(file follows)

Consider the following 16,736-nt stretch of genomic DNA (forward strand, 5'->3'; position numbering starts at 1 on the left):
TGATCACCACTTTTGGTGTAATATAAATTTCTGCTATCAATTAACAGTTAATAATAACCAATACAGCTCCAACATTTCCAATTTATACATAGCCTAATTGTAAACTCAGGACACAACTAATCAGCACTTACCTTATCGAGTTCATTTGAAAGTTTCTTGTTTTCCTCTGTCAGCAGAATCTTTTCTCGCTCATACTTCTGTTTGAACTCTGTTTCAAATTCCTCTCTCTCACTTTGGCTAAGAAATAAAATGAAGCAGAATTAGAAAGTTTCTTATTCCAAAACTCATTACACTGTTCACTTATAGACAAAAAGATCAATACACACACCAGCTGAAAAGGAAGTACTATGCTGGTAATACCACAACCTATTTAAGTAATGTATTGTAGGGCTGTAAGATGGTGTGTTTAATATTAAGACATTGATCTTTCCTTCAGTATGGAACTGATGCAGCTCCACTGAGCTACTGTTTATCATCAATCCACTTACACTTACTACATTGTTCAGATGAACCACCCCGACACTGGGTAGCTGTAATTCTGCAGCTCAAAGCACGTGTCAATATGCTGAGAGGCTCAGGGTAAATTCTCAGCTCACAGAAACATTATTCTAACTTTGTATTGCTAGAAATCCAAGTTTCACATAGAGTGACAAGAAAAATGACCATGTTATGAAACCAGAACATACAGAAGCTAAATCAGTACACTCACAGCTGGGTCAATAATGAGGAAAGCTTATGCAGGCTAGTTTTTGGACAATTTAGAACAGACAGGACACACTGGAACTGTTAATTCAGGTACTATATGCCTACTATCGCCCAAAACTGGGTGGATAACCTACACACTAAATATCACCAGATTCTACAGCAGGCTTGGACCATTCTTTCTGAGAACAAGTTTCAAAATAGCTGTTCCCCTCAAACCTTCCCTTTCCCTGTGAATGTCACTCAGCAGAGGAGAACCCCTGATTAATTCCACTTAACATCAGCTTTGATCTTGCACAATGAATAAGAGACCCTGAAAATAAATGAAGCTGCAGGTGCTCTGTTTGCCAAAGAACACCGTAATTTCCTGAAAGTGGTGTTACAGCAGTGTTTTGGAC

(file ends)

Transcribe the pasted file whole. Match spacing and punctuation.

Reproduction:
Consider the following 16,736-nt stretch of genomic DNA (forward strand, 5'->3'; position numbering starts at 1 on the left):
TGATCACCACTTTTGGTGTAATATAAATTTCTGCTATCAATTAACAGTTAATAATAACCAATACAGCTCCAACATTTCCAATTTATACATAGCCTAATTGTAAACTCAGGACACAACTAATCAGCACTTACCTTATCGAGTTCATTTGAAAGTTTCTTGTTTTCCTCTGTCAGCAGAATCTTTTCTCGCTCATACTTCTGTTTGAACTCTGTTTCAAATTCCTCTCTCTCACTTTGGCTAAGAAATAAAATGAAGCAGAATTAGAAAGTTTCTTATTCCAAAACTCATTACACTGTTCACTTATAGACAAAAAGATCAATACACACACCAGCTGAAAAGGAAGTACTATGCTGGTAATACCACAACCTATTTAAGTAATGTATTGTAGGGCTGTAAGATGGTGTGTTTAATATTAAGACATTGATCTTTCCTTCAGTATGGAACTGATGCAGCTCCACTGAGCTACTGTTTATCATCAATCCACTTACACTTACTACATTGTTCAGATGAACCACCCCGACACTGGGTAGCTGTAATTCTGCAGCTCAAAGCACGTGTCAATATGCTGAGAGGCTCAGGGTAAATTCTCAGCTCACAGAAACATTATTCTAACTTTGTATTGCTAGAAATCCAAGTTTCACATAGAGTGACAAGAAAAATGACCATGTTATGAAACCAGAACATACAGAAGCTAAATCAGTACACTCACAGCTGGGTCAATAATGAGGAAAGCTTATGCAGGCTAGTTTTTGGACAATTTAGAACAGACAGGACACACTGGAACTGTTAATTCAGGTACTATATGCCTACTATCGCCCAAAACTGGGTGGATAACCTACACACTAAATATCACCAGATTCTACAGCAGGCTTGGACCATTCTTTCTGAGAACAAGTTTCAAAATAGCTGTTCCCCTCAAACCTTCCCTTTCCCTGTGAATGTCACTCAGCAGAGGAGAACCCCTGATTAATTCCACTTAACATCAGCTTTGATCTTGCACAATGAATAAGAGACCCTGAAAATAAATGAAGCTGCAGGTGCTCTGTTTGCCAAAGAACACCGTAATTTCCTGAAAGTGGTGTTACAGCAGTGTTTTGGAC